Beardiful [by Amanda Leo]
With a piece entitled Beards! Beards! Beards!, I had no doubt that theatre-watching beard-enthusiasts were going to enjoy this show about, well, a girl trying to grow a beard. I’m not exactly what you’d call an avid beard-enthusiast myself, but this show had me questioning why I wasn’t one.
We are greeted with a beautiful simple layout of a barber’s shop, complete with two barber’s striped barber’s poles. The stage is immediately taken by two dapperly-dressed, impressively-bearded barbers (Paul Waggott and Ralph McCubbin Howell), launching us in to a two-part barbershop duet introducing the world of beard-mania. With the entrance of their daughter Beatrix, played by Abby Howells, we surmise that her two fathers run the best barbershop in town but are pretty unhelpful when Beatrix reveals her desire to grow a beard in order to be taken seriously. In a world where it seems like only bearded men command respect and power , Beatrix gets upset at seemingly being denied a beard and proceeds to chop off her hair with a pair of scissors in the middle of the night. Her action sparks a magical encounter with the un-canonized Portuguese saint of Women’s Beards who sets her on a quest to visit prominent bearded figures throughout history to help Beatrix fulfill her desire to grow a beard (hello Darwin, Shakespeare, Lincoln, and a well groomed host of historical cameos). Although Beatrix is to inevitably come to the conclusion that she does not and should not need a beard to be taken seriously, the anticipated journey there is thoroughly enjoyable and gratifying fulfilled.
Also functioning as the show’s writer and lyricist, Ralph Howell’s witty lyrical puns had the audience developing from constant chuckles to steady guffaws throughout the show. His occasional witty allusions to gender theory provide a central moral that is satisfyingly critical of societal norms. Hannah Smith’s tight direction complements Ralph Howell’s writing beautifully, evoking the magic of children’s musical theatre that is just as wonderfully appealing to a more mature audience. Ralph Howell, Abby Howell and Paul Waggot perform the one-hour piece with smooth finesse. Each prove their own both as singers and comedic actors with the occasional gratifying dance move. All three navigate this wonderful world of facial hair with great chemistry, perfect comic timing and impressively straight faces. Edward Watson’s production design is both satisfyingly functional and utilized, along with Gareth Hobb’s music and sound design which submerge us in this fantasy world efficiently and effectively.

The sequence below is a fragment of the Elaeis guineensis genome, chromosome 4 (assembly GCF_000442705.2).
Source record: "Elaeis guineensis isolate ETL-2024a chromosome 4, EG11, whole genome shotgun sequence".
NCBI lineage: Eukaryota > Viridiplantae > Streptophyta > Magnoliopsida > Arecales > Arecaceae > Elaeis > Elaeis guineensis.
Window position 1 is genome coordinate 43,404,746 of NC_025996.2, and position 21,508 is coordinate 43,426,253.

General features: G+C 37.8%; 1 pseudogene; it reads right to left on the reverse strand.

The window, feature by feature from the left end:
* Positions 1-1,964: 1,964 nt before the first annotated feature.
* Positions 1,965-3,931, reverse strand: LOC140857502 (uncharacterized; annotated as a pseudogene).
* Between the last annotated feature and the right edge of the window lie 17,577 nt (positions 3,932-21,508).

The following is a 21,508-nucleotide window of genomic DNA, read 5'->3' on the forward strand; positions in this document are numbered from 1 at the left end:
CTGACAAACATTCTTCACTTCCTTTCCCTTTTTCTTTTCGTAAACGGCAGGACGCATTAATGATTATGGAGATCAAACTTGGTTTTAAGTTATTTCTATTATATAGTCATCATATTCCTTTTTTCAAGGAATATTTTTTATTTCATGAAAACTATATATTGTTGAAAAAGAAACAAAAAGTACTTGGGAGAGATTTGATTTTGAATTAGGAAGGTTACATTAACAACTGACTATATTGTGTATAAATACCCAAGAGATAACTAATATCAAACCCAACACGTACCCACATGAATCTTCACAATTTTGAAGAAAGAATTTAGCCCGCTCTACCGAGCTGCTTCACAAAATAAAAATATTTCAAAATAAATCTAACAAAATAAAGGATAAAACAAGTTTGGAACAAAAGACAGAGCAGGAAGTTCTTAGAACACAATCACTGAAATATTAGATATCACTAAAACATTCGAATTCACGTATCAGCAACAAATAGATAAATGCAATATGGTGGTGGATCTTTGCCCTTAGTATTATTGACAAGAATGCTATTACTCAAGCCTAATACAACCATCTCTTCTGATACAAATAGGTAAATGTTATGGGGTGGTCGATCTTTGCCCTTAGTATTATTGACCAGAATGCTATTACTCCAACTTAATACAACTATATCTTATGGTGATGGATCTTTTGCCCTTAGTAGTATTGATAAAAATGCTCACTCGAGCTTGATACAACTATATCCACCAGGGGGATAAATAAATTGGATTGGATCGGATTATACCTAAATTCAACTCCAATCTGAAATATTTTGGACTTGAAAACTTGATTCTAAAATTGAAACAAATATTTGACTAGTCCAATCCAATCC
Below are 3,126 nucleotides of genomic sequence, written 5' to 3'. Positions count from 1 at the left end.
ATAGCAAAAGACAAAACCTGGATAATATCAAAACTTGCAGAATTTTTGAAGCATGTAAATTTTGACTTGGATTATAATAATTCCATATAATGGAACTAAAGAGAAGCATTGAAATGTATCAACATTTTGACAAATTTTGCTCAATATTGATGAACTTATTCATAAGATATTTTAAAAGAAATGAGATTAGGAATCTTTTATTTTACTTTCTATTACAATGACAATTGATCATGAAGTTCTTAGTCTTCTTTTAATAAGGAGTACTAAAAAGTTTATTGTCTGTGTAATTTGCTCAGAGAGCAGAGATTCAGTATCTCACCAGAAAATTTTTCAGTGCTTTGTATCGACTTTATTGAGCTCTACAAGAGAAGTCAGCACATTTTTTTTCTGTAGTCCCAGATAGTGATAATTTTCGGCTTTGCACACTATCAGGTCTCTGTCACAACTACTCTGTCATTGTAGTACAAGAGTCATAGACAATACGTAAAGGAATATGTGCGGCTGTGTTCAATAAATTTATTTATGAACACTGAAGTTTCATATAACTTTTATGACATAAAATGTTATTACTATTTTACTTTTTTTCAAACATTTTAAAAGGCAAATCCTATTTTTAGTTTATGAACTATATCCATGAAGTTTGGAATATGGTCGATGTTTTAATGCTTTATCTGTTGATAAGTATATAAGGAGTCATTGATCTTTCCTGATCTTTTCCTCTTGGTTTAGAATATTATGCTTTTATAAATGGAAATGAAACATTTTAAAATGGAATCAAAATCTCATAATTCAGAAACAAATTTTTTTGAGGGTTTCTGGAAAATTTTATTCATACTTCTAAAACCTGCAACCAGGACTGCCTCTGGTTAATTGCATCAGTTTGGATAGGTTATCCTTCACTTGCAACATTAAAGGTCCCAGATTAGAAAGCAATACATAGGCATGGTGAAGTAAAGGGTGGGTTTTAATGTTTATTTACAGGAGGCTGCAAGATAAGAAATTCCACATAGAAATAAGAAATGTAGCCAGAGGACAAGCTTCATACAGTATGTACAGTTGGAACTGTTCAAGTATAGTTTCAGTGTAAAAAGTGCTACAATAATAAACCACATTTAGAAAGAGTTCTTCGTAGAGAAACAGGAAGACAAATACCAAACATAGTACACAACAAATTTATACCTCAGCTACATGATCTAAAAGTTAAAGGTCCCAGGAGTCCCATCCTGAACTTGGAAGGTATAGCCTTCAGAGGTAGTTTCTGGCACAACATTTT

With such an all-rounded show, it is little surprise that Trick of the Light Theatre’s collaboration with Show Pony took the Best Theatre Award at this year’s Dunedin Fringe. Lastly, special mention should be made to the Beard Elves for the wonderfully creative beards that were featured in the show that took my like of beards to a whole new level. Beards! Beards! Beards! is an engagingly witty gem of a piece that is really worth shaving off an hour out of your busy schedule for.
Beards! Beards! Beards! is presented by Trick of the Light Theatre and Show Pony and plays at The Basement until 11 April. Details see The Basement.